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Community & Business

27 October, 2022

Community garden planting ready

Sharing fresh fruit and veggies that have been home grown is a quintessential experience in the country.

By Emily Middleton

Simply, nothing tastes better then a fresh tomato straight from the garden, or a hint of fresh basil in your pasta.

Gilgandra, doing what they do best, now can share this experience with visitors and residents alike, as the Gilgandra Community Garden begins to shift dirt.

The Gilgandra community garden group, consisting of 10 dedicated individuals, put together an expression of interest to the council some months ago. When the council responded saying the garden was serendipitous to the Coo-ee Heritage Centre, the group knew they had hit the jackpot.

“All the landscaping was coming along at the heritage centre, and it seemed like it would align really well because we wanted the garden to be situated just behind stage near the centre,” said one of the founding members Jennie White.

“Dubbo landscaping offered us to grade it, and they even left us some composting. Plus, Ahrens have already given us three tanks that are from their site, recycled tanks.”

Mrs White said the idea for the garden was a joint effort, and after a few years with limited human interaction, she wanted to create a focus on health and wellbeing.

“Gail Babbage and I are mad gardeners, but we are also very mindful after COVID-19, how the town closed down and people were very cautious, and people’s mental health suffered,” she said.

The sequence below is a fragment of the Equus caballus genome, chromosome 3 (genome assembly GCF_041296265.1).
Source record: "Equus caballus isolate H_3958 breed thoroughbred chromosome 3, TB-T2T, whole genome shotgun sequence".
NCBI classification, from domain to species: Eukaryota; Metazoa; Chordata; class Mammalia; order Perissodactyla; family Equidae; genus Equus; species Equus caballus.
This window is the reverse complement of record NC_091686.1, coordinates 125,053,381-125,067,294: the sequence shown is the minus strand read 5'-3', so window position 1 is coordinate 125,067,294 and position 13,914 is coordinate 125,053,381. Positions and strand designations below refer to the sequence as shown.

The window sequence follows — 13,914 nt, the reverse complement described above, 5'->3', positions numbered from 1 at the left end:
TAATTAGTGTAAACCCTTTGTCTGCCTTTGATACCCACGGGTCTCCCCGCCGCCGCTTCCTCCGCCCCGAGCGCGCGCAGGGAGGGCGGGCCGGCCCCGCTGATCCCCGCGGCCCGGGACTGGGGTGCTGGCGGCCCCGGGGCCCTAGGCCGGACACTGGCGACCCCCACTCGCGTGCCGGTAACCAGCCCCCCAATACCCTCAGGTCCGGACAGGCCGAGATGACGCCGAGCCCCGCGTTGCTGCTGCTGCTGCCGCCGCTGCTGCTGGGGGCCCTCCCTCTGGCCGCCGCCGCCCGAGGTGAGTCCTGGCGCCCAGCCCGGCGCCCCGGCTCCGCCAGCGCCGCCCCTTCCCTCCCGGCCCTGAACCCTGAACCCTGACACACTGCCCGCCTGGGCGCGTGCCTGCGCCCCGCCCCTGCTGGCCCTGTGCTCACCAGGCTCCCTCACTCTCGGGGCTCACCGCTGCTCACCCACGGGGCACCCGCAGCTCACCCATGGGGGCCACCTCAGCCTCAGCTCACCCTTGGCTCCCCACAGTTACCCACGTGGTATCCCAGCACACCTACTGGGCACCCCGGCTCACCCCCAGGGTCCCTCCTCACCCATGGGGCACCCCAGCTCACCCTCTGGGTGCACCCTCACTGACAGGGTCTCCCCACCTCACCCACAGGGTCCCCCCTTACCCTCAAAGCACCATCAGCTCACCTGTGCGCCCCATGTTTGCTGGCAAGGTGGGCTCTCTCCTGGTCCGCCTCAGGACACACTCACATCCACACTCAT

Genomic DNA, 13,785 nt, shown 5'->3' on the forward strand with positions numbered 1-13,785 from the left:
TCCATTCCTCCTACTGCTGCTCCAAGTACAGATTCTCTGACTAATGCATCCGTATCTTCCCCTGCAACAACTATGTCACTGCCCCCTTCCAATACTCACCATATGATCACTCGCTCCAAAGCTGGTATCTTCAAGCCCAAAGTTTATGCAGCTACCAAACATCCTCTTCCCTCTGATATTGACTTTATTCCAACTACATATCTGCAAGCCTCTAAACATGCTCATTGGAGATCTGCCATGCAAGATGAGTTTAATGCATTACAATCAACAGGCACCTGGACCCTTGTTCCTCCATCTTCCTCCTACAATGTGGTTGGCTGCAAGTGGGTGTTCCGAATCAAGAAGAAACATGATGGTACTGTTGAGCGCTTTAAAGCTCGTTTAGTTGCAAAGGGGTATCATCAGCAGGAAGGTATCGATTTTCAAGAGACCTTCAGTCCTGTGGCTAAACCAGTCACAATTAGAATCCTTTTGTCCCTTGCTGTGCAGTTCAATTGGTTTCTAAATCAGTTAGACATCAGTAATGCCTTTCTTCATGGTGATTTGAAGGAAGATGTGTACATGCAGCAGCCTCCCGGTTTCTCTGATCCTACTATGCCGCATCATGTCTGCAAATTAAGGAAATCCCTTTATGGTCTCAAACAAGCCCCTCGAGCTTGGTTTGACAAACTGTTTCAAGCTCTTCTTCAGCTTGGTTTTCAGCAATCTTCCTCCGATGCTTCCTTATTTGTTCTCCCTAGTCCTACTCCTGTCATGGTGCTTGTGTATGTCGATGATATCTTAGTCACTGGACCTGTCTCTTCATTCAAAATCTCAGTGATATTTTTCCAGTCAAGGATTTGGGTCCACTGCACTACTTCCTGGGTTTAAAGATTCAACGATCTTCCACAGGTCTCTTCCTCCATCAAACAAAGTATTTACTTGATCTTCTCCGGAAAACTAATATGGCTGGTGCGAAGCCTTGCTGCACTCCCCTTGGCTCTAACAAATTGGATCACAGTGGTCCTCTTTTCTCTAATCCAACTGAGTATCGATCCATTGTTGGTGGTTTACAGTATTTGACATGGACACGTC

“We were mindful too of the way people were, how no one wants to stand near anymore. Trish Henry also had the idea and had been speaking with some of her friends, and we came together to develop the idea. We started meeting at the end of last year, and it’s all come together really fast.”

The garden has potential to develop beyond the typical community garden. There is word of garden boot sales if there is glut, produce swapping meets, and decoration competitions to get the preschoolers involved.

Mrs White said they organising committee really wanted to have visitors welcomed to be involved, and inclusive to the whole community.

“We know there will be campers nearby here and we don’t mind if they pick a little bit, or if the kitchen at the Coo-ee Heritage Centre use some. We also made sure we use crushed granite around the garden so it is wheelchair accessible, and some of the tanks are lower ground so it’s easier for every one to access,” said Mrs White.

The garden tanks were laid in recent weeks, and the committee are already working on planting.

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